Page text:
1. 27 Aug, 2001 1 commit
  2. 17 Aug, 2001 1 commit
    • apt's avatar
      [project @ 2001-08-17 17:18:51 by apt] · 1dfaee31
      apt authored
      How I spent my summer vacation.
      The format of the primops.txt.pp file has been enhanced to allow
      (latex-style) primop descriptions to be included.  There is a new flag
      to genprimopcode that generates documentation including these
      descriptions. A first cut at descriptions of the more interesting
      primops has been made, and the file has been reordered a bit.
      31-bit words
      The front end now can cope with the possibility of 31-bit (or even 30-bit)
      Int# and Word# types.  The only current use of this is to generate
      external .core files that can be translated into OCAML source files
      (OCAML uses a one-bit tag to distinguish integers from pointers).
      The only way to get this right now is by hand-defining the preprocessor
      symbol WORD_SIZE_IN_BITS, which is normally set automatically from
      the familiar WORD_SIZE_IN_BYTES.
      Just in case 31-bit words are used, we now have Int32# and Word32# primitive types
      and an associated family of operators, paralleling the existing 64-bit
      stuff.  Of course, none of the operators actually need to be implemented
      in the absence of a 31-bit backend.
      There has also been some minor re-jigging of the 32 vs. 64 bit stuff.
      See the description at the top of primops.txt.pp file for more details.
      Note that, for the first time, the *type* of a primop can now depend
      on the target word size.
      Also, the family of primops intToInt8#, intToInt16#, etc.
      have been renamed narrow8Int#, narrow16Int#, etc., to emphasize
      that they work on Int#'s and don't actually convert between types.
      As another part of coping with the possibility of 31-bit ints,
      the addr2Int# and int2Addr# primops are now thoroughly deprecated
      (and not even defined in the 31-bit case) and all uses
      of them have been removed except from the (deprecated) module
      Addr# should now be treated as a proper abstract type, and has these suitable operators:
      nullAddr# : Int# -> Addr# (ignores its argument; nullary primops cause problems at various places)
      plusAddr# :  Addr# -> Int# -> Addr#
      minusAddr : Addr# -> Addr# -> Int#
      remAddr# : Addr# -> Int# -> Int#
      Obviously, these don't allow completely arbitrary offsets if 31-bit ints are
      in use, but they should do for all practical purposes.
      It is also still possible to generate an address constant, and there is a built-in rule
      that makes use of this to remove the nullAddr# calls.
      There is a new compile flag -fno-code that causes GHC to quit after generating .hi files
      and .core files (if requested) but before generating STG.
      Z-encoded names for tuples have been rationalized; e.g.,
      Z3H now means an unboxed 3-tuple, rather than an unboxed
      tuple with 3 commas (i.e., a 4-tuple)!
      Removed misc. litlits in hslibs/lang
      Misc. small changes to external core format.  The external core description
      has also been substantially updated, and incorporates the automatically-generated
      primop documentation; its in the repository at /papers/ext-core/core.tex.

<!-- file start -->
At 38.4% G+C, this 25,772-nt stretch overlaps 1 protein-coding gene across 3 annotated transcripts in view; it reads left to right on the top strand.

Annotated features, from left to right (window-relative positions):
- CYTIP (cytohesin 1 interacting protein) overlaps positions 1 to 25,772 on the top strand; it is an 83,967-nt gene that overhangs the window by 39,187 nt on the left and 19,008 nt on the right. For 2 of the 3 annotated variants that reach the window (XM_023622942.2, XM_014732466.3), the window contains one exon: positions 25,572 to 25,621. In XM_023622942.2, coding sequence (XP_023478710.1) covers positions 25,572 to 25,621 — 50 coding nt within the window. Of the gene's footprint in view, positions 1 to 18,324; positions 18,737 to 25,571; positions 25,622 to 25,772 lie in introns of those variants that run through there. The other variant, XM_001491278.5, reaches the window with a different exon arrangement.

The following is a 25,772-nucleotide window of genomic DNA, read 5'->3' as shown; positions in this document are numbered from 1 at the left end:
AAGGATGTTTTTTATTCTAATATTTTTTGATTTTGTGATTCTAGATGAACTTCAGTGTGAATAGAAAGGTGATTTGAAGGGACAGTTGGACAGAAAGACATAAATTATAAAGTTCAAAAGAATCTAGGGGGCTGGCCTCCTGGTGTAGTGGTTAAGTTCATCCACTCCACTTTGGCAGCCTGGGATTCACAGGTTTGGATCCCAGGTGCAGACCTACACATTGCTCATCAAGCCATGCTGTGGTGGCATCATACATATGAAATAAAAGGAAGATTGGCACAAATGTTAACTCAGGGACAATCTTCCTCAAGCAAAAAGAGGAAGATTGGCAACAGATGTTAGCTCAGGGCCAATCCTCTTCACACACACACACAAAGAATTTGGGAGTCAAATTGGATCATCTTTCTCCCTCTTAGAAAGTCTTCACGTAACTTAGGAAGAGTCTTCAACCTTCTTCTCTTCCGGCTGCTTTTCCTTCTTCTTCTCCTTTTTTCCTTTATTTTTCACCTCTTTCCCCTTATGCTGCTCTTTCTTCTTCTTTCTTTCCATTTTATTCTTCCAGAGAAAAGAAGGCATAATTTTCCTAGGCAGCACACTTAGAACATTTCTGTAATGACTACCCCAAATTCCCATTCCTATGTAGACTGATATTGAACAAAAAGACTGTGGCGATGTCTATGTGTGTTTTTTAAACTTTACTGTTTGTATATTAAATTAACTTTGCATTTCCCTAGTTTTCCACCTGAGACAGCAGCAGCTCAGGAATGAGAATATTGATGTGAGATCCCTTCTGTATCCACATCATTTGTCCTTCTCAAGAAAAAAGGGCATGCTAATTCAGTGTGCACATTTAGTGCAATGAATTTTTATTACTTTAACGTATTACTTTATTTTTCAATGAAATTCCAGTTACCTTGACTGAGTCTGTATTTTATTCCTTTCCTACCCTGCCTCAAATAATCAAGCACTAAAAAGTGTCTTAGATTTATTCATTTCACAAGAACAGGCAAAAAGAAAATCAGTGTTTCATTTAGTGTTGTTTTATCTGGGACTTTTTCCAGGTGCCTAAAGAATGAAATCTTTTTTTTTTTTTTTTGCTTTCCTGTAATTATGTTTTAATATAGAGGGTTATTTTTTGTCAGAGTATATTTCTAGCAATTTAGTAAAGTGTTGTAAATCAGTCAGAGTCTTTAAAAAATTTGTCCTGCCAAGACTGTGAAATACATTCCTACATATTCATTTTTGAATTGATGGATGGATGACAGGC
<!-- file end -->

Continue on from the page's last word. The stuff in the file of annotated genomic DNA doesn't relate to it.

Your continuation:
A little make-system addition to allow passing CPP options to compiler and
      library builds.
  3. 19 Jul, 2001 1 commit
  4. 25 Jun, 2001 2 commits
    • simonpj's avatar
      [project @ 2001-06-25 14:36:04 by simonpj] · a5ded1f8
      simonpj authored
      Import wibbles
    • simonpj's avatar
      [project @ 2001-06-25 08:09:57 by simonpj] · d069cec2
      simonpj authored
      	Squash newtypes
      This commit squashes newtypes and their coerces, from the typechecker
      onwards.  The original idea was that the coerces would not get in the
      way of optimising transformations, but despite much effort they continue
      to do so.   There's no very good reason to retain newtype information
      beyond the typechecker, so now we don't.
      Main points:
      * The post-typechecker suite of Type-manipulating functions is in
      types/Type.lhs, as before.   But now there's a new suite in types/TcType.lhs.
      The difference is that in the former, newtype are transparent, while in
      the latter they are opaque.  The typechecker should only import TcType,
      not Type.
      * The operations in TcType are all non-monadic, and most of them start with
      "tc" (e.g. tcSplitTyConApp).  All the monadic operations (used exclusively
      by the typechecker) are in a new module, typecheck/TcMType.lhs
      * I've grouped newtypes with predicate types, thus:
      	data Type = TyVarTy Tyvar | ....
      		  | SourceTy SourceType
      	data SourceType = NType TyCon [Type]
      			| ClassP Class [Type]
      			| IParam Type
      [SourceType was called PredType.]  This is a little wierd in some ways,
      because NTypes can't occur in qualified types.   However, the idea is that
      a SourceType is a type that is opaque to the type checker, but transparent
      to the rest of the compiler, and newtypes fit that as do implicit parameters
      and dictionaries.
      * Recursive newtypes still retain their coreces, exactly as before. If
      they were transparent we'd get a recursive type, and that would make
      various bits of the compiler diverge (e.g. things which do type comparison).
      * I've removed types/Unify.lhs (non-monadic type unifier and matcher),
      merging it into TcType.
      Ditto typecheck/TcUnify.lhs (monadic unifier), merging it into TcMType.
  5. 01 Jun, 2001 1 commit